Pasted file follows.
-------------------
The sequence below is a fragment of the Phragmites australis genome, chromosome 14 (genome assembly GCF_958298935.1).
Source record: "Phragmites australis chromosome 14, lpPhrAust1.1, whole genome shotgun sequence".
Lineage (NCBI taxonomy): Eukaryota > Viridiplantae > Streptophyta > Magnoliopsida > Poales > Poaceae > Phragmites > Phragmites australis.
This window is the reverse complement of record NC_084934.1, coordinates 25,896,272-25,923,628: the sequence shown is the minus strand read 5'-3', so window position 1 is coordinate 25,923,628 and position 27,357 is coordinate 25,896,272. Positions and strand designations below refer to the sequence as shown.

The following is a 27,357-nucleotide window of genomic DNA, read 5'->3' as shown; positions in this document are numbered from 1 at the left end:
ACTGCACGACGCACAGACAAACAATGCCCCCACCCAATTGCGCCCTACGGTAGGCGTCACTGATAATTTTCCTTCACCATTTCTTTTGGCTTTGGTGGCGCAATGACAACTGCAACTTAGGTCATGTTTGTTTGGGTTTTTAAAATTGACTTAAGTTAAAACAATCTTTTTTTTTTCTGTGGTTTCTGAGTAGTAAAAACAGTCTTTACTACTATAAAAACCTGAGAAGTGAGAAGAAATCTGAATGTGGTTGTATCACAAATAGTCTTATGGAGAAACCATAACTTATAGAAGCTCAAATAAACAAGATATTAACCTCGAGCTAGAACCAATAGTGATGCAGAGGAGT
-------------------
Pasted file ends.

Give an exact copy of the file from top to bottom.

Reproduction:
The sequence below is a fragment of the Phragmites australis genome, chromosome 14 (genome assembly GCF_958298935.1).
Source record: "Phragmites australis chromosome 14, lpPhrAust1.1, whole genome shotgun sequence".
Lineage (NCBI taxonomy): Eukaryota > Viridiplantae > Streptophyta > Magnoliopsida > Poales > Poaceae > Phragmites > Phragmites australis.
This window is the reverse complement of record NC_084934.1, coordinates 25,896,272-25,923,628: the sequence shown is the minus strand read 5'-3', so window position 1 is coordinate 25,923,628 and position 27,357 is coordinate 25,896,272. Positions and strand designations below refer to the sequence as shown.

The following is a 27,357-nucleotide window of genomic DNA, read 5'->3' as shown; positions in this document are numbered from 1 at the left end:
ACTGCACGACGCACAGACAAACAATGCCCCCACCCAATTGCGCCCTACGGTAGGCGTCACTGATAATTTTCCTTCACCATTTCTTTTGGCTTTGGTGGCGCAATGACAACTGCAACTTAGGTCATGTTTGTTTGGGTTTTTAAAATTGACTTAAGTTAAAACAATCTTTTTTTTTTCTGTGGTTTCTGAGTAGTAAAAACAGTCTTTACTACTATAAAAACCTGAGAAGTGAGAAGAAATCTGAATGTGGTTGTATCACAAATAGTCTTATGGAGAAACCATAACTTATAGAAGCTCAAATAAACAAGATATTAACCTCGAGCTAGAACCAATAGTGATGCAGAGGAGT